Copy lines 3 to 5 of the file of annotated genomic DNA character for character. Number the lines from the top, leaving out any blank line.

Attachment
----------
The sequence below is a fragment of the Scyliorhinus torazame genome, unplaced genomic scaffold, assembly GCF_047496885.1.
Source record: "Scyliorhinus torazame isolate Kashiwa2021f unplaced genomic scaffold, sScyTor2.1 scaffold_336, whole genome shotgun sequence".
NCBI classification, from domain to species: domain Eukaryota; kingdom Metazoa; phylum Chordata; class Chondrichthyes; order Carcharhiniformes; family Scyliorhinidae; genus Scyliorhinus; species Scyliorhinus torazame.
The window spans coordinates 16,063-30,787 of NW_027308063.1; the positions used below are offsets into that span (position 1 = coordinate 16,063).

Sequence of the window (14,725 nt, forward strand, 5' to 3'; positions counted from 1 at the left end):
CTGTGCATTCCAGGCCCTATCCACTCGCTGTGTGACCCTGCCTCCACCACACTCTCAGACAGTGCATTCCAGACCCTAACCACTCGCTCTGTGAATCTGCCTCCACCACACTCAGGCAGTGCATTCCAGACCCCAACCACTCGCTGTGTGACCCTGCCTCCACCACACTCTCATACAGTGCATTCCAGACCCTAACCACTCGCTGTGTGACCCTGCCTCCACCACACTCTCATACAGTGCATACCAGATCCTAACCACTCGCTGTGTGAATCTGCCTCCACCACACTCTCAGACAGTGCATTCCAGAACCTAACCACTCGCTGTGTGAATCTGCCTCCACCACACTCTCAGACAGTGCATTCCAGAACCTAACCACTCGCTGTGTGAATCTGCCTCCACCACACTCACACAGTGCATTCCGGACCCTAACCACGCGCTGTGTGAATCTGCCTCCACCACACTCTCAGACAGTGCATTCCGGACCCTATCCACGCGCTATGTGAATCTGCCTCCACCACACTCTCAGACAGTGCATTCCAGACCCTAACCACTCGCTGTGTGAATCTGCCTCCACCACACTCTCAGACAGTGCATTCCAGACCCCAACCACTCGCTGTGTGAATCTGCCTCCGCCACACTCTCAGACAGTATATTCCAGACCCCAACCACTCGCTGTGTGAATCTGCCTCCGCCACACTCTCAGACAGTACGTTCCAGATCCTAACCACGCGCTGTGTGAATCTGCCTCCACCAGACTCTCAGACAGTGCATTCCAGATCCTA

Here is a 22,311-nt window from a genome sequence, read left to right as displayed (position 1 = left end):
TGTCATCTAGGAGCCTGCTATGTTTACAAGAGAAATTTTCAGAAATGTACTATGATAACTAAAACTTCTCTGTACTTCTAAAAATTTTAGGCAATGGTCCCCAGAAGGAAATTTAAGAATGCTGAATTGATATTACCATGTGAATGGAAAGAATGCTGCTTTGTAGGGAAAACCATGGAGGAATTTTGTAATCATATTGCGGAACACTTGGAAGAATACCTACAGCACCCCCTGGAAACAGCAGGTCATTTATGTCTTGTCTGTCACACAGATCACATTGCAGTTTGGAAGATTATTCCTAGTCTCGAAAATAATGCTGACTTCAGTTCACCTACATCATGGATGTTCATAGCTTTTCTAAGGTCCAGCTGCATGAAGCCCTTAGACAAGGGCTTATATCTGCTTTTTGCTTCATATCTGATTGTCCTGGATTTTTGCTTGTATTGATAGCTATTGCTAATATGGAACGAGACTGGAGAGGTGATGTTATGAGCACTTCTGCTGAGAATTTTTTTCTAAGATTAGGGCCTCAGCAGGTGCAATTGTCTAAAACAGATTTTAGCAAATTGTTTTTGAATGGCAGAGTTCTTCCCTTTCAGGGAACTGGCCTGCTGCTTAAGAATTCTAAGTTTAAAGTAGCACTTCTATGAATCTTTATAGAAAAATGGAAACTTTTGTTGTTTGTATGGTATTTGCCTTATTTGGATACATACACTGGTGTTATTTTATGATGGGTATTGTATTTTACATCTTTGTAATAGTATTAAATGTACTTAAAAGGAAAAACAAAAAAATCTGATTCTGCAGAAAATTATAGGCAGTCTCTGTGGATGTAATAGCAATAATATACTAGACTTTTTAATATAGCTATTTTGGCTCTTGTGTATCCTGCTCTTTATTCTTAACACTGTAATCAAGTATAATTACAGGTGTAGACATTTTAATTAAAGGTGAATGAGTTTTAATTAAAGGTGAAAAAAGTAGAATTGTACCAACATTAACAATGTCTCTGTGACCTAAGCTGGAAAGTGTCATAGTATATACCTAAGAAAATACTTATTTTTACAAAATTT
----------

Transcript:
NCBI classification, from domain to species: domain Eukaryota; kingdom Metazoa; phylum Chordata; class Chondrichthyes; order Carcharhiniformes; family Scyliorhinidae; genus Scyliorhinus; species Scyliorhinus torazame.
The window spans coordinates 16,063-30,787 of NW_027308063.1; the positions used below are offsets into that span (position 1 = coordinate 16,063).

Sequence of the window (14,725 nt, forward strand, 5' to 3'; positions counted from 1 at the left end):